I'm one of those people who think 'Find Me' is even better than 'Right In the Night'. I remember the sub title being back-announced as 'Odyssey to Anyone' on the Rock 40 Countdown (a radio show similar to Take 40, but based on some other chart, that I don't think was AMR either). I've never looked into who or what Anyoona is... it sounds like a Greek God.

    I found 'Stay (I Missed You)' slightly irritating. It was also inescapable.

    I first heard/saw the Youssou/Neneh duet on the Friday morning 2-hour new releases episodes of rage that aired at the time, at the start of July. I never expected it to become a hit, but was pleasantly surprised when it rocketed into the top 50 at #30, just over a month later. It was quite a slow burner in the UK, going by the chart run there, which was unusually long for their chart at the time. I liked Neneh's 'Trouble Me' and 'Together Now' side-project releases before 'Man' in 1996, but was quite disappointed when I got the album that it wasn't of the same high calibre as these 3 tracks.

    I assume 'Vasoline' was not 'Vaseline' because of potential trademark-infringing problems? Although, a lot of people (including myself, until that point in '94) would assume vaseline was spelt 'vasoline', anyway.

  2. Ah, 'Hungry For Stink'. Now there's a charming album you can play at your granny's birthday party.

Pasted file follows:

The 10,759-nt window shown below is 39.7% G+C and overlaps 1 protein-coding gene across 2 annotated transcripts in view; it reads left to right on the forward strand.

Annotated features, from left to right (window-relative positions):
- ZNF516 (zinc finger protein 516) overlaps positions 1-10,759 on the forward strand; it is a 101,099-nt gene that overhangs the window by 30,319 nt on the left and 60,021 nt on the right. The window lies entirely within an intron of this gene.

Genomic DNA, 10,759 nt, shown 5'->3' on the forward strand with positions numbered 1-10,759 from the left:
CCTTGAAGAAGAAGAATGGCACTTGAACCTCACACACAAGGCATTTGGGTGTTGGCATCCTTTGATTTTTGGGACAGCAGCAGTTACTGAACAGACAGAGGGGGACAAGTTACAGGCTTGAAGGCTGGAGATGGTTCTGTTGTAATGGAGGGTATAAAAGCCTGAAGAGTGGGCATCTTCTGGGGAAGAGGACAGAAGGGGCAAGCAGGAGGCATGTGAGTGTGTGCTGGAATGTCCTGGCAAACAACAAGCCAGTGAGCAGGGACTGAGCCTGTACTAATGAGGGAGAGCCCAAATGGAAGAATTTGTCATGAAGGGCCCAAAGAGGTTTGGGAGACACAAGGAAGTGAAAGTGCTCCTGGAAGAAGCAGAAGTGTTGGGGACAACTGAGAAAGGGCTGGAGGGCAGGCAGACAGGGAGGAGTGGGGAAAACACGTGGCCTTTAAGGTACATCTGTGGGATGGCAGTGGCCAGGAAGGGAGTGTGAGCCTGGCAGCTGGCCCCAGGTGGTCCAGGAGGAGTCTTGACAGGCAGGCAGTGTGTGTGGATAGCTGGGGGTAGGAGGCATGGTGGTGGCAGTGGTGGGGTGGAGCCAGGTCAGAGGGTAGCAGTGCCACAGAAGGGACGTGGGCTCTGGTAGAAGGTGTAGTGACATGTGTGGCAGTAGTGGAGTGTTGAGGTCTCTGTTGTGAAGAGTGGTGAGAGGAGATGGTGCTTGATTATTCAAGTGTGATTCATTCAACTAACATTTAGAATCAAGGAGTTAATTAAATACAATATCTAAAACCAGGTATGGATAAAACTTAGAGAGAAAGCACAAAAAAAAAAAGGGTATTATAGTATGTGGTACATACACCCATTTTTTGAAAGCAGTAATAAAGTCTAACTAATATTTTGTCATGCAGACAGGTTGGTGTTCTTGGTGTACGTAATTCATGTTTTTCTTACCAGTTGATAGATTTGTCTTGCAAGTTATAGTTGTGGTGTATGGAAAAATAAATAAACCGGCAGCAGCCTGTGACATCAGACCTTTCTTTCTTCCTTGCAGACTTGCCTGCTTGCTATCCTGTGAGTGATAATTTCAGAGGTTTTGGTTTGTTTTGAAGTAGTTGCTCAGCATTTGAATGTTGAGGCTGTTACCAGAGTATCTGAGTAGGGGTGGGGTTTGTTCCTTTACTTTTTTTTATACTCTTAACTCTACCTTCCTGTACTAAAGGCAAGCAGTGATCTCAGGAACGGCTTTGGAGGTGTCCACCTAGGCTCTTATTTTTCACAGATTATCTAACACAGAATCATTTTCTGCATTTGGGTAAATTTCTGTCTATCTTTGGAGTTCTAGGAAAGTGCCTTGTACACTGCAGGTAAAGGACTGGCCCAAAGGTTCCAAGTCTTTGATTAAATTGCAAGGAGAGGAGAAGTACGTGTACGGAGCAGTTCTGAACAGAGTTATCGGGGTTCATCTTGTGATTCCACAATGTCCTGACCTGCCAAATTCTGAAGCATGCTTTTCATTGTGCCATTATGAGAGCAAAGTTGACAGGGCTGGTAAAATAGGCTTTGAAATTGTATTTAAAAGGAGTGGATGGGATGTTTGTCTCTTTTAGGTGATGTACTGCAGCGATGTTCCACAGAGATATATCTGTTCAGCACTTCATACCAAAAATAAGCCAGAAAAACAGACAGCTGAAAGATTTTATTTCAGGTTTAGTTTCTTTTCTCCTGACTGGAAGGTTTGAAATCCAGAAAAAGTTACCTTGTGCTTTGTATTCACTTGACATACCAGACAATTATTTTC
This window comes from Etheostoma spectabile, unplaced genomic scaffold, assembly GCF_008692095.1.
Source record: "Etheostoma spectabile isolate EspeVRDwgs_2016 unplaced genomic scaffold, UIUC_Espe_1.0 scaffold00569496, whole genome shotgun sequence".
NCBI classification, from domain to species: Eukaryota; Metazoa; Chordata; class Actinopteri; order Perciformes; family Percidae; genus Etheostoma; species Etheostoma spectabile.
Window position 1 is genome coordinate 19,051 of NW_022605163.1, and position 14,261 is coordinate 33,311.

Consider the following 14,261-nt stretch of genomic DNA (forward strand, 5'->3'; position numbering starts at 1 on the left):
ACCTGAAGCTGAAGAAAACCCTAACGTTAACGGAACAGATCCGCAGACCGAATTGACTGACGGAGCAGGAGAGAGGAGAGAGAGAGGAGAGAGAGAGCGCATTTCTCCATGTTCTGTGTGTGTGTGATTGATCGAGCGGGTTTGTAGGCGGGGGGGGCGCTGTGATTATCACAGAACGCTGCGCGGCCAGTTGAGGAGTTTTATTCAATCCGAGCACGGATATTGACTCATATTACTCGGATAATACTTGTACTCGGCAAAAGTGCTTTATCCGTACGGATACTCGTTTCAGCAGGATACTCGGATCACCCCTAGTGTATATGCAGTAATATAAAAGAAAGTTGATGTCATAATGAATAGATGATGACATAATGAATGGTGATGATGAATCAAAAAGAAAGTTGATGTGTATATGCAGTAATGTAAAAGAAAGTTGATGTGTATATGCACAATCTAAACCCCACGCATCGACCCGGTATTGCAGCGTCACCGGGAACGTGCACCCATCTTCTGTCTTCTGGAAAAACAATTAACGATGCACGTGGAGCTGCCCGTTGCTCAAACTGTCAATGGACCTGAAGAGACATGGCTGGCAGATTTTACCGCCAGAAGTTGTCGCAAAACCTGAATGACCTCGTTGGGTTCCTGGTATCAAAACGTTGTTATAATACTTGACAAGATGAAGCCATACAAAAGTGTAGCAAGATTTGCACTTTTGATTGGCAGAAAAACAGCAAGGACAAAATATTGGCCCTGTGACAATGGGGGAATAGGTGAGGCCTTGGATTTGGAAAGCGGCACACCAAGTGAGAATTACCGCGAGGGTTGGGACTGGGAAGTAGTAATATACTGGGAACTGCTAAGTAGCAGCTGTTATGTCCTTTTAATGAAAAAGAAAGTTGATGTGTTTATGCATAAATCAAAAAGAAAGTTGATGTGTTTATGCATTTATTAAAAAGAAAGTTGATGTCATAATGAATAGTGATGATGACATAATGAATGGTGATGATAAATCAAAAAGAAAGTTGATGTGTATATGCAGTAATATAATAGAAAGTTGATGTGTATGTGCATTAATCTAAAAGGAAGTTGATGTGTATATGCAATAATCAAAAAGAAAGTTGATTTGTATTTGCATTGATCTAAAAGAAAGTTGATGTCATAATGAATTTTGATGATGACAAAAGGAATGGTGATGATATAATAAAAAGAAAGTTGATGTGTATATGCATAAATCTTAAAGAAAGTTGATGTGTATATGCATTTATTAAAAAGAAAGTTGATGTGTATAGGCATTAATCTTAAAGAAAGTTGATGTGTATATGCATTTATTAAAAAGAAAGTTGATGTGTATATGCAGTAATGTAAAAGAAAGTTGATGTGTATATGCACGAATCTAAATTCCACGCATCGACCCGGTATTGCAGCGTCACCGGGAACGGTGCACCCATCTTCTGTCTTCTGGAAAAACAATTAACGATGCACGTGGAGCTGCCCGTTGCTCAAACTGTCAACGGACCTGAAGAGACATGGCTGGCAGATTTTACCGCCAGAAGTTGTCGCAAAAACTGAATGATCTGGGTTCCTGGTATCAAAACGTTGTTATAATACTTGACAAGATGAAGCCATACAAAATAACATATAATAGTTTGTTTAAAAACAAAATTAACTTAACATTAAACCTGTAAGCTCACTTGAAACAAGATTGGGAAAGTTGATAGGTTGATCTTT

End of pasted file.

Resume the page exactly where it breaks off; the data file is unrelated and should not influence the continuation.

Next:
I'm assuming Anyoona is the name of a fictional place, like Xanadu, or Bondi Beach. Yeah, that Lisa Loeb song totally sucked! Well, it was alright, music-wise. But for a 16 year old dude at the time, it sucked.

    Stone Temple Pilots must have misspelled the name of a trademarked product to avoid legal action. Also in 1994, They Might Be Giants released their album 'John Henry' with a song on it called "AKA Driver". That song was supposed to have been called "NyQuil Driver", which is the name of a cold & flu medicine (I think). Rather than risk legal action, TMBG decided to change the title, and omit the lyrics from the CD booklet (anyone know if STP did the same?).

    1. You would think these companies would appreciate the increased brand recognition/publicity - and without them needing to outlay a cent - from a successful recording act naming one of their songs after their product.

    2. Yeah, you would -- Mercedes Benz got some recognition out of Janis Joplin's song in the '70s, and MTV out of Dire Straits in the '80s...but I guess Stone T. Pilots were playing it safe. Not like now, where a typical hip hop song namechecks at least 85 trademarks.